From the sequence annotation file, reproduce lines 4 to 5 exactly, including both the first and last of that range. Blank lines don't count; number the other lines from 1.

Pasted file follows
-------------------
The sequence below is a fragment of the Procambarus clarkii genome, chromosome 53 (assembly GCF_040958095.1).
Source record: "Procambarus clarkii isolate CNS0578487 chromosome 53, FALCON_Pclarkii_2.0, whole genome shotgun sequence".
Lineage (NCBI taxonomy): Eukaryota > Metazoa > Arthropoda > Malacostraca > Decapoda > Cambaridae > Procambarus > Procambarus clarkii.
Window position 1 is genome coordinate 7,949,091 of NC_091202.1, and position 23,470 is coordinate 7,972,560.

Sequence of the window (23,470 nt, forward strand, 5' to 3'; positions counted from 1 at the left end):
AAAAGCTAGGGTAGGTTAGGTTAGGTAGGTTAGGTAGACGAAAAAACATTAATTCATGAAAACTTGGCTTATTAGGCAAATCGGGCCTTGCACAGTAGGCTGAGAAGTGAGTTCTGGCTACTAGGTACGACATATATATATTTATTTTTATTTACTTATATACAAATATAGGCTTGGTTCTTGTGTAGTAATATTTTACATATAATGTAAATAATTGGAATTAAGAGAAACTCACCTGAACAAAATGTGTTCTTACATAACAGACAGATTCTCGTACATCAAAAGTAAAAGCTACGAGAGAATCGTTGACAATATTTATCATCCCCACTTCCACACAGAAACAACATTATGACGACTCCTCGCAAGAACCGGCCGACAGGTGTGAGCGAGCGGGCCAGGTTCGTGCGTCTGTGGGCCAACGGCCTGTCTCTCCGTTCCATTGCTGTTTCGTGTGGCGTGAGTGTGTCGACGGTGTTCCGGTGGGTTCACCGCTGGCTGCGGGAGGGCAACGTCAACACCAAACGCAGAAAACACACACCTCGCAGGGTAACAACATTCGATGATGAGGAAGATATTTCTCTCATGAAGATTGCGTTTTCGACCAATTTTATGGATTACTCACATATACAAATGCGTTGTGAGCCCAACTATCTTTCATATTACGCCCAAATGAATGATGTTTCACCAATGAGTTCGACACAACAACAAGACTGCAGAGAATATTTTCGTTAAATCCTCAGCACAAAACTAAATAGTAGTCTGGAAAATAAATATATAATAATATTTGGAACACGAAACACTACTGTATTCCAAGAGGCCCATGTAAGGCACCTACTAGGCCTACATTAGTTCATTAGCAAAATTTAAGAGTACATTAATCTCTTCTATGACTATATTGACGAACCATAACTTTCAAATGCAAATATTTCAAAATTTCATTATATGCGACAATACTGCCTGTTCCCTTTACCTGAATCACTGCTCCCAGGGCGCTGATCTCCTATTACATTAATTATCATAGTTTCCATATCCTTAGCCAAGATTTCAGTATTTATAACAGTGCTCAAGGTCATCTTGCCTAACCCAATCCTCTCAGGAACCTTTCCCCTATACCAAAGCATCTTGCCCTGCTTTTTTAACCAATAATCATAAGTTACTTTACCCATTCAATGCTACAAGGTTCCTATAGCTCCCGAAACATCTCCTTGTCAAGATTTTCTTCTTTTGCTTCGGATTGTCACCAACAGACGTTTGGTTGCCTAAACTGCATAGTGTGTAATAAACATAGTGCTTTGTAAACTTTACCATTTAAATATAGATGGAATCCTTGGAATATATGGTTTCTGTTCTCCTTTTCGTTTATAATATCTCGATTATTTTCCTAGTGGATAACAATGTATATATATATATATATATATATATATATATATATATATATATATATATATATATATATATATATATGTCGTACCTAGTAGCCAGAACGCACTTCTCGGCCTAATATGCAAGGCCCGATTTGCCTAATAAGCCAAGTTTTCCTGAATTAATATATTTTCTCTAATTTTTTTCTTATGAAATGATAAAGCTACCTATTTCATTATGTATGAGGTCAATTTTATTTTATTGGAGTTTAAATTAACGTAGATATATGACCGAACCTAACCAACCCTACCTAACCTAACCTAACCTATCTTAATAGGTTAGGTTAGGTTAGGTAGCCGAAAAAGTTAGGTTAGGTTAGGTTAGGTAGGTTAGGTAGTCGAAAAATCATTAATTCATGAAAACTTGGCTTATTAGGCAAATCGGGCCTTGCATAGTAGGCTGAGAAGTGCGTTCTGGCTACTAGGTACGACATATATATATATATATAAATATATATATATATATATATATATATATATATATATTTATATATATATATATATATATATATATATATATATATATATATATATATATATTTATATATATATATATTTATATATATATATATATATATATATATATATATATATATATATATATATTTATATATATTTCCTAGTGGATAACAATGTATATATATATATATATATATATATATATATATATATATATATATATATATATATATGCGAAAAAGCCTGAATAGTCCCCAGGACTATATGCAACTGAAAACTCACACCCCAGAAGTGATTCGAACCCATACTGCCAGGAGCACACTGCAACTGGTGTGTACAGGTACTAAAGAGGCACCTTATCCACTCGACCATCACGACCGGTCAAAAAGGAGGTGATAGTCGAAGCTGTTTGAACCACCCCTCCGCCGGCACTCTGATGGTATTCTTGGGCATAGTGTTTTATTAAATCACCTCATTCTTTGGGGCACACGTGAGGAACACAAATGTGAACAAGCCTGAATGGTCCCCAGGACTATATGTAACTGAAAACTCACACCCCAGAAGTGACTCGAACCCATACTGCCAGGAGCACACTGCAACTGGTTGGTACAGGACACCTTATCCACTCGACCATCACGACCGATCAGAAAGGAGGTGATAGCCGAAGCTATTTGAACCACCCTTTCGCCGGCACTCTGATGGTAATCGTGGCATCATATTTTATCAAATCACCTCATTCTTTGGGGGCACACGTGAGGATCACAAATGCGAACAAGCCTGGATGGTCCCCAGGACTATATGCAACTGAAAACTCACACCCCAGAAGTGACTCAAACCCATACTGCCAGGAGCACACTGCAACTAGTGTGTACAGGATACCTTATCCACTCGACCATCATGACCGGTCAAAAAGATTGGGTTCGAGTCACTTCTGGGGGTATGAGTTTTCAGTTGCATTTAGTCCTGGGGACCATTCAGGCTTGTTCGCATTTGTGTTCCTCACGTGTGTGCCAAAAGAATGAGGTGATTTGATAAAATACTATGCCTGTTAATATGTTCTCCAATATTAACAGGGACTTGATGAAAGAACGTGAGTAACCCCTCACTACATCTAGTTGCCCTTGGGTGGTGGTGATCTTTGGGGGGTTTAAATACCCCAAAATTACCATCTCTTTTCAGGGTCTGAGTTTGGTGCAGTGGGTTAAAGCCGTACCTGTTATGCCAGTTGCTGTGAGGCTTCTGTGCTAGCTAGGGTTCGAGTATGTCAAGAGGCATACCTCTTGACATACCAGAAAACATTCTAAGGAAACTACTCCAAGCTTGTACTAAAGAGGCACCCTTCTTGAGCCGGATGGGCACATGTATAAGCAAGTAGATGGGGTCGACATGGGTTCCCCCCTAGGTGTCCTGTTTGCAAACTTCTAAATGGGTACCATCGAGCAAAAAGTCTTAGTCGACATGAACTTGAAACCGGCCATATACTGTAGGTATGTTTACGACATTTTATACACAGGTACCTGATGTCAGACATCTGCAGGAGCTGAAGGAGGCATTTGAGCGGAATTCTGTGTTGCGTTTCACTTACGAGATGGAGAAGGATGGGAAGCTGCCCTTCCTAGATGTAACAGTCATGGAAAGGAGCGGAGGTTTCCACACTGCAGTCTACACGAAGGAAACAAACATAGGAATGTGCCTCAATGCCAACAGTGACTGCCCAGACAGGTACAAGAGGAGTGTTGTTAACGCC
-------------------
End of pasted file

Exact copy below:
Window position 1 is genome coordinate 7,949,091 of NC_091202.1, and position 23,470 is coordinate 7,972,560.

Sequence of the window (23,470 nt, forward strand, 5' to 3'; positions counted from 1 at the left end):